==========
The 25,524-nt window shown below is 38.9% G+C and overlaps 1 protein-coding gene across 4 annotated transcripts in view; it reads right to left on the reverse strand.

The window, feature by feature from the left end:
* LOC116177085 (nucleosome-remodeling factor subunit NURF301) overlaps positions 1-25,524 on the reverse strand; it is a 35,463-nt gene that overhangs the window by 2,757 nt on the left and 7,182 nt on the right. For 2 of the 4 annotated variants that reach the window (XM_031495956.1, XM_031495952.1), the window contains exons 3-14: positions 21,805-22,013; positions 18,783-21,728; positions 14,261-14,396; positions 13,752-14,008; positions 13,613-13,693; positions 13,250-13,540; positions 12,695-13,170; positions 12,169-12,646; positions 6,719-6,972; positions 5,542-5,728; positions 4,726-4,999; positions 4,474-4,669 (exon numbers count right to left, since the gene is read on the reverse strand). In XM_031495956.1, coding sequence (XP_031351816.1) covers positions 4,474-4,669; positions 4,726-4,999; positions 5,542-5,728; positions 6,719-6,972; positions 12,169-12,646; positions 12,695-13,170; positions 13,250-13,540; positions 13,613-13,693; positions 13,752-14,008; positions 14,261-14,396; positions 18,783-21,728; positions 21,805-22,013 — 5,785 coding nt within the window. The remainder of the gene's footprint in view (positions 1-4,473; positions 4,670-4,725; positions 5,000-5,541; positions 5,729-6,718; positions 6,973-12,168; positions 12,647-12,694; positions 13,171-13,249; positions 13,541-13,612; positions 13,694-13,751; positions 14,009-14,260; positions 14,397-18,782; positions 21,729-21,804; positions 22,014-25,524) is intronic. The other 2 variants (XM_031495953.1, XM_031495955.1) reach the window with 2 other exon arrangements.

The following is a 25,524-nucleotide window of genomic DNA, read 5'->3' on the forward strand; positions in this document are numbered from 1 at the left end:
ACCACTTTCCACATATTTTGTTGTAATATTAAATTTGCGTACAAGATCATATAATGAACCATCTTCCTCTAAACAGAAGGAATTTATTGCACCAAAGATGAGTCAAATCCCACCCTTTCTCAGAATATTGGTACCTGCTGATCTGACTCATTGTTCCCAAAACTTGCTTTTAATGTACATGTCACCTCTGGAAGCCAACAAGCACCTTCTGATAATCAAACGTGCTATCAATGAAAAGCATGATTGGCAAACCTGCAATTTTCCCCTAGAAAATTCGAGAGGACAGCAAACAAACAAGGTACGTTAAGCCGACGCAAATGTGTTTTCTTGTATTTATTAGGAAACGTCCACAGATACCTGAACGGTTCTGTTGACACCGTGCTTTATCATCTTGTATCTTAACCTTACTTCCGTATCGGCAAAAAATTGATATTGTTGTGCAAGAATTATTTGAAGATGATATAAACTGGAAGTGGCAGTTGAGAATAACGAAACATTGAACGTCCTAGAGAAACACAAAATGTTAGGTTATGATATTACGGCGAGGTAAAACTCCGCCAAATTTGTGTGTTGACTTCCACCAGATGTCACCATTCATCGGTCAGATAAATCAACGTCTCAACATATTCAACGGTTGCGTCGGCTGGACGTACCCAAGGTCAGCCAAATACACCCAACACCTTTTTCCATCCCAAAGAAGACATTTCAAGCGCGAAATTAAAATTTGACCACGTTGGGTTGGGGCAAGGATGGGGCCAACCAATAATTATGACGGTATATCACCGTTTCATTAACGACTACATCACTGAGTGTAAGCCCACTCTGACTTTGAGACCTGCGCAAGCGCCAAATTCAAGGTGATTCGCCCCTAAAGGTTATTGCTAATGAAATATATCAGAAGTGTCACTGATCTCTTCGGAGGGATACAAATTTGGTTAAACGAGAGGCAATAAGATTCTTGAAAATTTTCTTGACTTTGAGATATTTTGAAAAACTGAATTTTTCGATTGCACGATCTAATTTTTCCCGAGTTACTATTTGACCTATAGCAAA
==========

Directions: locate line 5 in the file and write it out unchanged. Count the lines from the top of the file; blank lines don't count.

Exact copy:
ACCACTTTCCACATATTTTGTTGTAATATTAAATTTGCGTACAAGATCATATAATGAACCATCTTCCTCTAAACAGAAGGAATTTATTGCACCAAAGATGAGTCAAATCCCACCCTTTCTCAGAATATTGGTACCTGCTGATCTGACTCATTGTTCCCAAAACTTGCTTTTAATGTACATGTCACCTCTGGAAGCCAACAAGCACCTTCTGATAATCAAACGTGCTATCAATGAAAAGCATGATTGGCAAACCTGCAATTTTCCCCTAGAAAATTCGAGAGGACAGCAAACAAACAAGGTACGTTAAGCCGACGCAAATGTGTTTTCTTGTATTTATTAGGAAACGTCCACAGATACCTGAACGGTTCTGTTGACACCGTGCTTTATCATCTTGTATCTTAACCTTACTTCCGTATCGGCAAAAAATTGATATTGTTGTGCAAGAATTATTTGAAGATGATATAAACTGGAAGTGGCAGTTGAGAATAACGAAACATTGAACGTCCTAGAGAAACACAAAATGTTAGGTTATGATATTACGGCGAGGTAAAACTCCGCCAAATTTGTGTGTTGACTTCCACCAGATGTCACCATTCATCGGTCAGATAAATCAACGTCTCAACATATTCAACGGTTGCGTCGGCTGGACGTACCCAAGGTCAGCCAAATACACCCAACACCTTTTTCCATCCCAAAGAAGACATTTCAAGCGCGAAATTAAAATTTGACCACGTTGGGTTGGGGCAAGGATGGGGCCAACCAATAATTATGACGGTATATCACCGTTTCATTAACGACTACATCACTGAGTGTAAGCCCACTCTGACTTTGAGACCTGCGCAAGCGCCAAATTCAAGGTGATTCGCCCCTAAAGGTTATTGCTAATGAAATATATCAGAAGTGTCACTGATCTCTTCGGAGGGATACAAATTTGGTTAAACGAGAGGCAATAAGATTCTTGAAAATTTTCTTGACTTTGAGATATTTTGAAAAACTGAATTTTTCGATTGCACGATCTAATTTTTCCCGAGTTACTATTTGACCTATAGCAAA